Tuesday 28 April 2015

Nutter therapy

The great thing about being a Newmarket trainer are the facilities. All you have to do is show up and use them, no maintenance required….. 
So, last week we took two different horses (for two different reasons) jumping in the lose school. One enjoyed it , the other one didn't. Sometimes you have to think outside the box and when it works it pays off. 
The filly in the picture has been quite the drama queen from day one. The jumping gave her something to think about and she actually enjoyed it. Horses, just like people are creatures of habit, so routine most of the time is paramount when training racehorses. Every so often, you get a "nutter" that throws you a curve ball and you have to think of ways to get them to engage in the "conversation" i.e. training. Then it's a good thing to try and experiment with something different. If you are lucky the hysteria turns into contentment :)

Monday 13 April 2015

Stephane's press release

New Arabian Racehorse Trainer in Newmarket

Newmarket trainer Stephane Lévêque is to become the UK's newest Arabian racehorse trainer, swapping thoroughbreds for purebred Arabians as an upsurge in the sport gathers pace.
With just a small number of Arabian trainers in the UK, Stephane will be only the second in Newmarket, offering owners the unrivalled benefits of 2,500 acres of prime racehorse training facilities with 17 miles of artificial gallops and 50 miles of turf.
The trainer, currently working with thoroughbred racehorses, is going back to his early beginnings in racing to set up as the town's newest Arabian trainer and tap into an international racing network.
His move comes as the sport is set for a major boost in the UK with more races, new races at some of the UK's top courses, better prize money and a higher profile.
Currently based at stables on Hamilton Road with Stephane’s wife, trainer and practising vet Ilka Gansera Lévêque, the couple's training partnership is planning a move to a luxurious new yard with scope to expand.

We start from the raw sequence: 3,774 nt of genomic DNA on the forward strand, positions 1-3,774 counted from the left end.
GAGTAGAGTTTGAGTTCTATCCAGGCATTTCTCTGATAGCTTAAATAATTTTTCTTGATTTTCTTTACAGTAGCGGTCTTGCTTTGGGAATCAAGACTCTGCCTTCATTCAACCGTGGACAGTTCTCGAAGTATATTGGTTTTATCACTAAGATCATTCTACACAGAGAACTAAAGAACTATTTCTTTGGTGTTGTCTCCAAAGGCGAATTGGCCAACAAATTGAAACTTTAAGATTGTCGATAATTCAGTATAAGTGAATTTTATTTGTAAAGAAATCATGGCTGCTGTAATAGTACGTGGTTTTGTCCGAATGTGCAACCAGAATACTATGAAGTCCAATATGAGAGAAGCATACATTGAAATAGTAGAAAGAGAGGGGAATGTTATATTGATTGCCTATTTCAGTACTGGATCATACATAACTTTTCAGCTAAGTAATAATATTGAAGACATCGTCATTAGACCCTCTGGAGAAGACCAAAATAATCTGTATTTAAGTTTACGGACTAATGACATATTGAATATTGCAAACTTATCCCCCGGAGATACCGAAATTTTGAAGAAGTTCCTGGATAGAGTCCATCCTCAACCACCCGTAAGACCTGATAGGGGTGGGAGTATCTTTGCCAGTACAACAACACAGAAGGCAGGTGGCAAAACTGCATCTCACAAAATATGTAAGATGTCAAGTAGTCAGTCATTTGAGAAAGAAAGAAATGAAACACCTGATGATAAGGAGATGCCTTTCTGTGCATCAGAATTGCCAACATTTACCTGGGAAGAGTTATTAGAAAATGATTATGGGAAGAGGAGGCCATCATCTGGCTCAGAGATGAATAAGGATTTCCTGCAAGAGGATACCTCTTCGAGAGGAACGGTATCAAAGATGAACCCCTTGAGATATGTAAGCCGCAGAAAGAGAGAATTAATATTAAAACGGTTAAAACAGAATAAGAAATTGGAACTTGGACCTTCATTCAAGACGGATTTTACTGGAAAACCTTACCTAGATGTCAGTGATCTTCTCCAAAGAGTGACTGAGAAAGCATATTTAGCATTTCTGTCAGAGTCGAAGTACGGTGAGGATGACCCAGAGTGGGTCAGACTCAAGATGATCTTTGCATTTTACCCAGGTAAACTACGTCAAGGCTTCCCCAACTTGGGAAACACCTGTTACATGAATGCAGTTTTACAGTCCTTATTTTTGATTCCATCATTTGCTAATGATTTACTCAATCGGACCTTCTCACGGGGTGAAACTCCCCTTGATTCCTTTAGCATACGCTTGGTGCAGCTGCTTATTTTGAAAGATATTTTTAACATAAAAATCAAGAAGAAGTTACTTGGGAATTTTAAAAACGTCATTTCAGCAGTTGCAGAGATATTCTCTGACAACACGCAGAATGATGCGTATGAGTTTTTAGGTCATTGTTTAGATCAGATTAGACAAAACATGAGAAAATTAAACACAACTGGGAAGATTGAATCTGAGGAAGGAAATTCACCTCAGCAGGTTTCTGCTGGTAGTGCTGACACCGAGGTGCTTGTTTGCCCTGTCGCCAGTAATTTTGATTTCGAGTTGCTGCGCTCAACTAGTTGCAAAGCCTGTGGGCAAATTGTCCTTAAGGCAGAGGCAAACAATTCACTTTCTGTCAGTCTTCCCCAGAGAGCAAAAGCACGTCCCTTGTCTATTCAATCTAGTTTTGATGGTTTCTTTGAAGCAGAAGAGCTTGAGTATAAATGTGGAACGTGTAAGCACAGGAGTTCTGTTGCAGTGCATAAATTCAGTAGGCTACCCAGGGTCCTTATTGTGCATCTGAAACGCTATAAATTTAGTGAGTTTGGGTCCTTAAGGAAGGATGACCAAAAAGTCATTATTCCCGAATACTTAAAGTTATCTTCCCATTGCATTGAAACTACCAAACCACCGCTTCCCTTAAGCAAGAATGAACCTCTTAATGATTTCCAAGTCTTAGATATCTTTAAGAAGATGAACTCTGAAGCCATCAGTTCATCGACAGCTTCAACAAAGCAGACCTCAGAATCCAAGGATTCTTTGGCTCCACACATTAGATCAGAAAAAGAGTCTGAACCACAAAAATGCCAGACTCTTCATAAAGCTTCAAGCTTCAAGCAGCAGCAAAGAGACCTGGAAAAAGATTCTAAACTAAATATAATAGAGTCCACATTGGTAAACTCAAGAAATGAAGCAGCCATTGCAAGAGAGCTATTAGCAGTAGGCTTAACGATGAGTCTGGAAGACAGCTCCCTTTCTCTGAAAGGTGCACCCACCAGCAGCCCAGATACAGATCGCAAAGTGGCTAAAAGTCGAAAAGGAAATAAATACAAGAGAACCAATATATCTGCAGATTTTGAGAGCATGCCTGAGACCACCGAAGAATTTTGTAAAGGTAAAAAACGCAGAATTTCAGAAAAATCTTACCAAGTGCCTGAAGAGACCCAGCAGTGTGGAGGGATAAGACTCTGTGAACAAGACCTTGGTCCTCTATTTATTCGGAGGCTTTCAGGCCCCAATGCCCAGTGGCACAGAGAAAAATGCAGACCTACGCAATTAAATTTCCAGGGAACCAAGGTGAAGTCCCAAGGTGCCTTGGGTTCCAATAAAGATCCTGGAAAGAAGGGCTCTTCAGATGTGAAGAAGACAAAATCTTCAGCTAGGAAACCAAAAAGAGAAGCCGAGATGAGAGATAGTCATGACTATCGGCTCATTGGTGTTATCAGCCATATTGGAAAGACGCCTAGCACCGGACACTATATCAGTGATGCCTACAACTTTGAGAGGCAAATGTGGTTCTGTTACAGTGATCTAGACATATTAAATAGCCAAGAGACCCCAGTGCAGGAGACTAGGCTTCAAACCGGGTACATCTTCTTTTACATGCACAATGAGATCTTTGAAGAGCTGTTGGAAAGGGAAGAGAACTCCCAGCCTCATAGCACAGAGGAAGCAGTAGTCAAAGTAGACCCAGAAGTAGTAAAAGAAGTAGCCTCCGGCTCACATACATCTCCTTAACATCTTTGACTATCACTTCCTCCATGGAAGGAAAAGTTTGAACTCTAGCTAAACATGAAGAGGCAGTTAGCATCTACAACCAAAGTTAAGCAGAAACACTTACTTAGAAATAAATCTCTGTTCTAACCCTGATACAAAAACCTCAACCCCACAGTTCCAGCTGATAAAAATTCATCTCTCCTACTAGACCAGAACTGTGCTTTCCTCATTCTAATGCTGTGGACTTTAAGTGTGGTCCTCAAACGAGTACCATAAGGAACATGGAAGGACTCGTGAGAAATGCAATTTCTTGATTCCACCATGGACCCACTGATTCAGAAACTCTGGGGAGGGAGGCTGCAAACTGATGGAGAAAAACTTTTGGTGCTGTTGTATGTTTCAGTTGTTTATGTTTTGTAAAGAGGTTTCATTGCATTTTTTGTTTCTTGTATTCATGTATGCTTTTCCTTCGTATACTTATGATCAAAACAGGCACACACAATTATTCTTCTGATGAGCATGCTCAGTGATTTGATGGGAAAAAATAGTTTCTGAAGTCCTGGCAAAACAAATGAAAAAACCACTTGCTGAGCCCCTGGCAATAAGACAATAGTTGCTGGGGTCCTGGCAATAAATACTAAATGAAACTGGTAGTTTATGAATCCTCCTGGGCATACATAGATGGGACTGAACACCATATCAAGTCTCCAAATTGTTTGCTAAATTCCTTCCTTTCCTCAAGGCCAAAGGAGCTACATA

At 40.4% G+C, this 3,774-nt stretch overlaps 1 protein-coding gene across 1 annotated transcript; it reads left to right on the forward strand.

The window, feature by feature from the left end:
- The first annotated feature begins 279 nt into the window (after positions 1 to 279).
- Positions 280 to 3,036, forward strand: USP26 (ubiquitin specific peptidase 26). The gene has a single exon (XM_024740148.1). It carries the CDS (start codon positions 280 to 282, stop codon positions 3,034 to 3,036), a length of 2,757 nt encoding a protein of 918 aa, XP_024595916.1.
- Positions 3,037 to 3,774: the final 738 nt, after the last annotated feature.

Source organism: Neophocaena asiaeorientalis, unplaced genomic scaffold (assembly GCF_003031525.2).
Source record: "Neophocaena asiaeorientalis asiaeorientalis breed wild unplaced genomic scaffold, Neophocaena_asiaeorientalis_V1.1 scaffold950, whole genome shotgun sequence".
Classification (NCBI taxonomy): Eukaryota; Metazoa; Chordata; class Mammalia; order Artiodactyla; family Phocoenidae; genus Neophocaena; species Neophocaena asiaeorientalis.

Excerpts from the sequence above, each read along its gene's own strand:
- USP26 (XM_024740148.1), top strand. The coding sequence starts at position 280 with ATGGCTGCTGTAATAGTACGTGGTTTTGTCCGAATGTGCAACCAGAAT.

Stephane's first job was with Arabians when he came to the UK from his native France.  He then worked with Arabian horses in Dubai and UAE before moving to Newmarket as a work rider for the Godolphin thoroughbred operation.
"A recent visit to Abu Dhabi identified the need for more Arabian racing trainers in the UK and this is a really exciting move for me," he said. "I am looking forward to combining my years of experience with both Arabians and thoroughbreds for the best results.
"Arabian horses are a little different.  The purebred Arabian is an independent creature, an opinionated horse, and it needs a different approach.
"Arabian stallions like the Darley Arabian, Godolphin Arab and Byerley Turk were the basis for our modern thoroughbred, so an upsurge in Arabian racing in this country brings the story of the racehorse full circle."
The UK authority for the sport is the Arabian Racing Organisation and its Racing Manager Amanda Smith commented: “I am delighted to welcome Stephane to Arabian Racing in the UK.  He is perfectly situated in Newmarket, the home of British racing and I am sure he will be a successful addition to the trainer’s ranks.  I look forward to seeing his results on the track this summer”.
Goodwood is staging its first Group One Arabian race in August as part of the new Qatar Goodwood Festival, a £400,000 race as the first leg of the Qatar Arabian Trip Crown.  The second leg will be the Qatar Arabian World Cup at Longchamp as part of the Arc festival and the final leg will be the H.H. The Emir's Sword in Doha in February 2016 with a $1million prize awaiting any horse winning all three races.
In November, the opening meeting of the Abu Dhabi season includes the world's most expensive Arabian horse race, HH Sheikh Zayed Bin Sultan Al Nahyan Jewel Crown (The Nation Day Cup) with prize money of €1.2million.

The British season opens on May 2 with an Arabian race day at Wolverhampton, followed by summer fixtures and races at Taunton, Lingfield Park, Hereford, Newbury, Chepstow, Bath, Sandown Park, Windsor and Huntingdon.

Monday 6 April 2015


                                                                Welcome back!
I hope the "normal folks" among the readers had some peaceful couple of days. For us race-trackers it was business as usual. Except for maybe trying to squeeze in a church visit….  

The racing season is under full swing now and there is no time mosey about.
Before we hit the track for morning workout, each horse gets their legs stretched: in the above picture it looks like Stéphane is stretching himself as well. That can't hurt! There are a lot of other neck and limb stretches to help activate the horse's core, which we have found to really make a difference. It's things like this that make our job so interesting.
Horses are quick learners and they actually enjoy doing their exercises once they figured out what it's all about.